Totally fair enough 😂
g

Garth Goldwater

07/30/2019, 4:35 PM
paging @andrew blinn since fructure takes this idea one step further:

https://www.youtube.com/watch?v=CnbVCNIh1NA

Felix Kohlgrüber

Felix Kohlgrüber

07/30/2019, 8:59 PM
@Garth Goldwater I know both projects and I'm interested to see where they'll go in the future. My current hypothesis is that standard text editing is actually a really powerful input method, both because it consists of only a few primitive operations and because people are used to it already. Generations of structure editors have failed to become mainstream and I think that a big factor for that is that the interaction (while being really clever and conforming to the inherent structure of the code) isn't intuitive / primitive enough to not stand in the programmer's way. That's why I'm currently exploring which features of structure editors (e.g. advanced rendering) can be used in an editor while keeping the interaction close to what users know already.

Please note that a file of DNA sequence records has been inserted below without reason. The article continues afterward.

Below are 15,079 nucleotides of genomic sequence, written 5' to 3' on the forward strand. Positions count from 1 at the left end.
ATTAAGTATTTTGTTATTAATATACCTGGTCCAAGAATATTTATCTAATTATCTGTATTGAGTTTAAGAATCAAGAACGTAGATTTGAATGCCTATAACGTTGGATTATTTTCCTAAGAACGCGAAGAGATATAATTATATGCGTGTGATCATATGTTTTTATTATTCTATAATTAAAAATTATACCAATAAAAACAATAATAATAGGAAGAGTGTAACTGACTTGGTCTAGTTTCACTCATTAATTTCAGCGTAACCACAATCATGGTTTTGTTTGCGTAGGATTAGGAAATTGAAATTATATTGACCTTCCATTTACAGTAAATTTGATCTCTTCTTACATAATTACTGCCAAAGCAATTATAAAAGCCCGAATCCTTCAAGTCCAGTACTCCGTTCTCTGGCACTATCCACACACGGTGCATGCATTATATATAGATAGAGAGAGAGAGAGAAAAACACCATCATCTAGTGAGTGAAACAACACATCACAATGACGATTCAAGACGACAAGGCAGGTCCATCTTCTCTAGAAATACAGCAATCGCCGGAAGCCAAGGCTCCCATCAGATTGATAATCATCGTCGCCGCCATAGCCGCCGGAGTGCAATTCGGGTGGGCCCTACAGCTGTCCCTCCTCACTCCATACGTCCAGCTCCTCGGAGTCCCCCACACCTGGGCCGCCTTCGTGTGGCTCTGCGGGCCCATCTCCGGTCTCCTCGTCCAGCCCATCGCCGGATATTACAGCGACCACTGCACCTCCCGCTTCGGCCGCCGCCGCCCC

Edward de Jong / Beads Project

Edward de Jong / Beads Project

07/31/2019, 3:33 AM
Proportional fonts shrink the horizontal anywhere from 20 to 25 percent. This improves readability; however, most proportional fonts are not designed to highlight punctuation characters, which are incredibly meaningful in most languages. So that is a big drawback. Also, monospacing is much better for editing, as you often need to get to a specific point, and in proportional fonts some of the letters are optimized to be very close together; in fact, if your kerning is good, the letters will overlap quite a bit, and Apple is very good at kerning. So this works against you. You can fix the punctuation issue by forcing people to have a specific font, but that is not a recipe for acceptance. For this reason, although proportional fonts are a nicety and do increase readability significantly, during editing they are a drawback, and so i think a dual mode system will be necessary: proportional for printing, scanning, and monospaced during editing.